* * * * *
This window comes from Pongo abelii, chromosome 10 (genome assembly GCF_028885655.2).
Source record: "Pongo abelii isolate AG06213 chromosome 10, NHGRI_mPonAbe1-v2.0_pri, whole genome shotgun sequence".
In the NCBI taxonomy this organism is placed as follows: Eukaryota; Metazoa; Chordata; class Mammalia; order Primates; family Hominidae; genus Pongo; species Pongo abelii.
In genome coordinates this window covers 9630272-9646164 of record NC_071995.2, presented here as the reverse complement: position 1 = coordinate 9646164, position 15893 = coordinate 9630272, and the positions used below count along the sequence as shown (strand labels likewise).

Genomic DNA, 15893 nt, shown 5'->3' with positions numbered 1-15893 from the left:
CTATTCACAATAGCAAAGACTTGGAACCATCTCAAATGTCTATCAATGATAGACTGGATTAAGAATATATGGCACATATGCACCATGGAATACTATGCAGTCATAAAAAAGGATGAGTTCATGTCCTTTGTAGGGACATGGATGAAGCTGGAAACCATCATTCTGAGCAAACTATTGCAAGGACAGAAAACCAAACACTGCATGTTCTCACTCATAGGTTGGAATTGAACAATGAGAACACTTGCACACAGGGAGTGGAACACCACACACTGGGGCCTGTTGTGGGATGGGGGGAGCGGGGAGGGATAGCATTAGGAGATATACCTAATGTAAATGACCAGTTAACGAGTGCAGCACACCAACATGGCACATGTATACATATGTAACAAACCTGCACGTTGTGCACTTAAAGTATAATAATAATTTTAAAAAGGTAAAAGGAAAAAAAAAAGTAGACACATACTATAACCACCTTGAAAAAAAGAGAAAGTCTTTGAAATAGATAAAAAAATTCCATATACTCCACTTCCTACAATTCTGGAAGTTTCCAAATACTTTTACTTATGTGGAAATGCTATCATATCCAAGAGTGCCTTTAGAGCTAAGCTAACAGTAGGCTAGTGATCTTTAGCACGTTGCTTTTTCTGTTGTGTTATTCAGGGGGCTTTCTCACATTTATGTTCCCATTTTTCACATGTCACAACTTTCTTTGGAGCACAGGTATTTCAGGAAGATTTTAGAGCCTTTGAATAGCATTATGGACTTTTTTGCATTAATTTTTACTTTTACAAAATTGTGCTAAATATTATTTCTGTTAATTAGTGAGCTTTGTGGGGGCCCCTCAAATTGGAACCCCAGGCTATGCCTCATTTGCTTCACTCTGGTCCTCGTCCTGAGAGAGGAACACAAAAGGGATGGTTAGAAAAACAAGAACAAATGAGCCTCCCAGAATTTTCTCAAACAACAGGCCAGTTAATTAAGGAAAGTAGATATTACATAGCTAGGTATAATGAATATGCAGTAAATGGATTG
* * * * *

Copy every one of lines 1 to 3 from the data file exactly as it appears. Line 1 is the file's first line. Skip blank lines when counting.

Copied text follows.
This window comes from Pongo abelii, chromosome 10 (genome assembly GCF_028885655.2).
Source record: "Pongo abelii isolate AG06213 chromosome 10, NHGRI_mPonAbe1-v2.0_pri, whole genome shotgun sequence".
In the NCBI taxonomy this organism is placed as follows: Eukaryota; Metazoa; Chordata; class Mammalia; order Primates; family Hominidae; genus Pongo; species Pongo abelii.